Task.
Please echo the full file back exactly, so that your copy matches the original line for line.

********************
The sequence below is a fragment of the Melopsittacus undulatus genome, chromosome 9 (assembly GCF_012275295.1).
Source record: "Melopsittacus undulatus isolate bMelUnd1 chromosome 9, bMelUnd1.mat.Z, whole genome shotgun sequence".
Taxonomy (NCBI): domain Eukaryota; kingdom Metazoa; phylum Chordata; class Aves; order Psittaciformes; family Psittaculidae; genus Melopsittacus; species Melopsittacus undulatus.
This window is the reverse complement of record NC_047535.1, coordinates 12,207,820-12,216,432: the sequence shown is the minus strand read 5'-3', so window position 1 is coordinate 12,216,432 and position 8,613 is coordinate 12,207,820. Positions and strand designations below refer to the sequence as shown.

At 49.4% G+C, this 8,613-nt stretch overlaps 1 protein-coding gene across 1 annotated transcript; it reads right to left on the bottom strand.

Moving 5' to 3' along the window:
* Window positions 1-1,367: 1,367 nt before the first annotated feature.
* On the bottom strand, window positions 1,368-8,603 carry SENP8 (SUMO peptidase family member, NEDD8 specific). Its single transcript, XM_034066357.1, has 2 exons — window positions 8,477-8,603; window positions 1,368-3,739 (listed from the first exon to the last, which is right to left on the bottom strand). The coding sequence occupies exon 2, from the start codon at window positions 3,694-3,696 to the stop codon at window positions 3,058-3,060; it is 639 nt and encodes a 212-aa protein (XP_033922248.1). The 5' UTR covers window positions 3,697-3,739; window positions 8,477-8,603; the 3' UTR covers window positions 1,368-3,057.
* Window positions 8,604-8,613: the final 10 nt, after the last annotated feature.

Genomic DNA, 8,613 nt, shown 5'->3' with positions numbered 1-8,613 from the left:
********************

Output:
The sequence below is a fragment of the Melopsittacus undulatus genome, chromosome 9 (assembly GCF_012275295.1).
Source record: "Melopsittacus undulatus isolate bMelUnd1 chromosome 9, bMelUnd1.mat.Z, whole genome shotgun sequence".
Taxonomy (NCBI): domain Eukaryota; kingdom Metazoa; phylum Chordata; class Aves; order Psittaciformes; family Psittaculidae; genus Melopsittacus; species Melopsittacus undulatus.
This window is the reverse complement of record NC_047535.1, coordinates 12,207,820-12,216,432: the sequence shown is the minus strand read 5'-3', so window position 1 is coordinate 12,216,432 and position 8,613 is coordinate 12,207,820. Positions and strand designations below refer to the sequence as shown.

At 49.4% G+C, this 8,613-nt stretch overlaps 1 protein-coding gene across 1 annotated transcript; it reads right to left on the bottom strand.

Moving 5' to 3' along the window:
* Window positions 1-1,367: 1,367 nt before the first annotated feature.
* On the bottom strand, window positions 1,368-8,603 carry SENP8 (SUMO peptidase family member, NEDD8 specific). Its single transcript, XM_034066357.1, has 2 exons — window positions 8,477-8,603; window positions 1,368-3,739 (listed from the first exon to the last, which is right to left on the bottom strand). The coding sequence occupies exon 2, from the start codon at window positions 3,694-3,696 to the stop codon at window positions 3,058-3,060; it is 639 nt and encodes a 212-aa protein (XP_033922248.1). The 5' UTR covers window positions 3,697-3,739; window positions 8,477-8,603; the 3' UTR covers window positions 1,368-3,057.
* Window positions 8,604-8,613: the final 10 nt, after the last annotated feature.

Genomic DNA, 8,613 nt, shown 5'->3' with positions numbered 1-8,613 from the left: